This video is so crazy, so surreal.
I can’t tell you how many times I’ve stood at the top of these escalators coming and going from O’Hare Airport traveling to or from my beloved hometown. It is nuts to see this video of a CTA train derailing at the end of the Blue Line at O’Hare. It seems almost too much like the ride at Universal Studios, but really is so, so far from it.
Thankfully nobody was killed.
This is what it looks like to celebrate your 34th birthday in Paso Robles, if you’re me. The area is as magical today as it was when we got married there about two and a half years ago, though it has become very popular. Thankfully, despite the region’s exposure locals are still as friendly and chill as ever. I can’t wait to return again - we won’t wait so long between visits - but in the meantime have plenty of delicious Paso wines to drink at home in Los Angeles. Here’s to a great year ahead!
Ray is back. With his buddy Dan. I am thrilled.
My birthday is right around the corner so naturally I turned directly to February 22nd in the Year of the Horse calendar we got as a parting gift from our waitress at the new fraiche Vietnamese restaurant near our home in Culver City. I’m not sure if this is a ‘fortune’ for those born on 2/22, but sheesh, what a message:
Ardently doing one’s duty today for - who knows? - tomorrow death may come. There is no bargaining with Death and his mighty horde.
I’ve already been pondering death a lot more lately - since isn’t understanding death really about learning how to live a full, satisfying life? - so this seems right on target for me personally, but it is a bit more doom and gloom than one want to consider as a birthday message.
Happy (almost) birthday to me!
The Point: A Collage of “The Entrance” to Cheviot Hills
What is this a photo of?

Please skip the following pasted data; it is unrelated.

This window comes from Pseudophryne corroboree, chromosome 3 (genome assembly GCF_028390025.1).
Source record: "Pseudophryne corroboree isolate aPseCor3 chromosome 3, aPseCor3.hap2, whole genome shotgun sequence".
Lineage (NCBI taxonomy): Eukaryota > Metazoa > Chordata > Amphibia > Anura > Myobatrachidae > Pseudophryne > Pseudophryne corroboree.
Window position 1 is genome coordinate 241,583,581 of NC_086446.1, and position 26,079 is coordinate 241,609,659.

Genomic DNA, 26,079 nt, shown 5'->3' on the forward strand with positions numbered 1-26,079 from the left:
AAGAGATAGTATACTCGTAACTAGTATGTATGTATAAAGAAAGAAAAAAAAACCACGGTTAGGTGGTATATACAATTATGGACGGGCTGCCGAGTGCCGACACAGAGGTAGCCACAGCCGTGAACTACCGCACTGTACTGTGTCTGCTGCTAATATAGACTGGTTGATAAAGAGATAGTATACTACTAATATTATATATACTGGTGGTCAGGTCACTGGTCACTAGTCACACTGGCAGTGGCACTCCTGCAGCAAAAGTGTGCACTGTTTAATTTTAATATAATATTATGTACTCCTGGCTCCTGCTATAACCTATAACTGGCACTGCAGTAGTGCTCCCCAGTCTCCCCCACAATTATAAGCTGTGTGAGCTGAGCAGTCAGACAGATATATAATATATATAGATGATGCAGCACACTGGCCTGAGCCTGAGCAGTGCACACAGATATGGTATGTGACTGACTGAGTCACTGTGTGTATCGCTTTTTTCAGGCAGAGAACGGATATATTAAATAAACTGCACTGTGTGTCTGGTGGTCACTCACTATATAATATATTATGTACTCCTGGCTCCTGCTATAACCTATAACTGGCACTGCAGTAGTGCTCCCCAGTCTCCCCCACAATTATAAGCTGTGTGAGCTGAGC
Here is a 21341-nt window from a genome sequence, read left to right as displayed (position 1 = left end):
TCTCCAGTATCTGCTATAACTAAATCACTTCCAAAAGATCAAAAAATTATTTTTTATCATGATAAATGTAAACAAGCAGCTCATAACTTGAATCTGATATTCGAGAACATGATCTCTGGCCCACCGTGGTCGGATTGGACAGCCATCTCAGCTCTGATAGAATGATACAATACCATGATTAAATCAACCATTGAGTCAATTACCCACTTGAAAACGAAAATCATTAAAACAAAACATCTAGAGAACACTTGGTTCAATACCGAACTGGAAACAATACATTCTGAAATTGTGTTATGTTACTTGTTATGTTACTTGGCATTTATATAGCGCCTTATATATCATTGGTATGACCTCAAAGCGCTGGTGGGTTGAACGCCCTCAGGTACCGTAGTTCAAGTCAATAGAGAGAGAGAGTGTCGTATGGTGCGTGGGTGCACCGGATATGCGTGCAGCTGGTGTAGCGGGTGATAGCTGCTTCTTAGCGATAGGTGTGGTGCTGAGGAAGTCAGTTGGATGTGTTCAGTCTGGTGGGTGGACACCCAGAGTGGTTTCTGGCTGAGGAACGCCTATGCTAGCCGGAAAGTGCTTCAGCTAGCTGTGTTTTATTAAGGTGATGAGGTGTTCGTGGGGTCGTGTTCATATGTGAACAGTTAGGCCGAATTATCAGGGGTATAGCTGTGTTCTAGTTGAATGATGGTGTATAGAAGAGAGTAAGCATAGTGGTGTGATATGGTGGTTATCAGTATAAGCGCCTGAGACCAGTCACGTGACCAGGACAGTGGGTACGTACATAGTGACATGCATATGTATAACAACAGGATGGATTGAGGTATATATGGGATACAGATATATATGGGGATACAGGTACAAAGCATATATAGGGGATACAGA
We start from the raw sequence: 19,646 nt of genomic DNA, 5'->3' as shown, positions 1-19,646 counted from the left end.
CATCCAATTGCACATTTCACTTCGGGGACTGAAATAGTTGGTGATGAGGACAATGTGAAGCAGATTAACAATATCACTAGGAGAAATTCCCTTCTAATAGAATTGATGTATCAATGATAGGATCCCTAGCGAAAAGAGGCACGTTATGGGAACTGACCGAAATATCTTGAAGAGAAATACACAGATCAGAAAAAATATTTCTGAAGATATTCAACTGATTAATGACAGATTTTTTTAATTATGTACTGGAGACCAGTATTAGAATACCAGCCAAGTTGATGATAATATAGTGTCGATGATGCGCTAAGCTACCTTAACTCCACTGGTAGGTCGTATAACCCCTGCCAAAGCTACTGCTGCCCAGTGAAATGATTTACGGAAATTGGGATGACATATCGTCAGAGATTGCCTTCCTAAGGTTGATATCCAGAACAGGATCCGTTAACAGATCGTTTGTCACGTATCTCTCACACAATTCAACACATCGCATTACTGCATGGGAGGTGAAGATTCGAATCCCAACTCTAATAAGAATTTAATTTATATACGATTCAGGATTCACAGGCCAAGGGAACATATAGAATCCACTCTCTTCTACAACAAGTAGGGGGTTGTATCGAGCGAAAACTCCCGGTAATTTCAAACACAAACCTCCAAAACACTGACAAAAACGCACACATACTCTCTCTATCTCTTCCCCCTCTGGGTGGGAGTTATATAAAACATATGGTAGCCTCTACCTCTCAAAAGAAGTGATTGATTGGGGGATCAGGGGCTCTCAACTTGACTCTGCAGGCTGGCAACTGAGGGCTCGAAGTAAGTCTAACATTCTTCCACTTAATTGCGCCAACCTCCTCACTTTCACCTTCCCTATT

If you said a three-story apartment building being upgraded to new low water waste toilets you are correct!
It has recently been suggested that I should work on the way I present myself. I come across as, well, negative. Because one rarely gets constructive criticism presented directly to their face, especially the kind you know is being imparted from a well-meaning source, it is important to seriously consider.
As the wise words on the paperweight above suggest, you should always be yourself. One should really focus on finding success as themselves because, as the Oscar Wilde saying goes, everyone else is taken. But is there a place between being your authentic self and presenting that self in a way which is palatable to others, as a means to an end?
In thinking about my alleged negativity, I returned to my childhood dinner table where in order to stand out you needed to share one heck of a story. I recall crafting my news of the day as the tale of an underdog success. After a challenging time studying for a Spanish test, tons of other work (who assigns three chapters of Moby Dick in one night?!) and spending hours at an away basketball game we didn’t even win, I still achieved a C+ on that evil Spanish test: my best grade yet that semester. My C+ news would never compete with the achievements of my siblings sharing the table, so I spun a truth highlighting my triumph against adversity. This was hardly necessary all the time (I had my own successes), but wasn’t good news that much better when it came after an explanation of obstacles overcome?!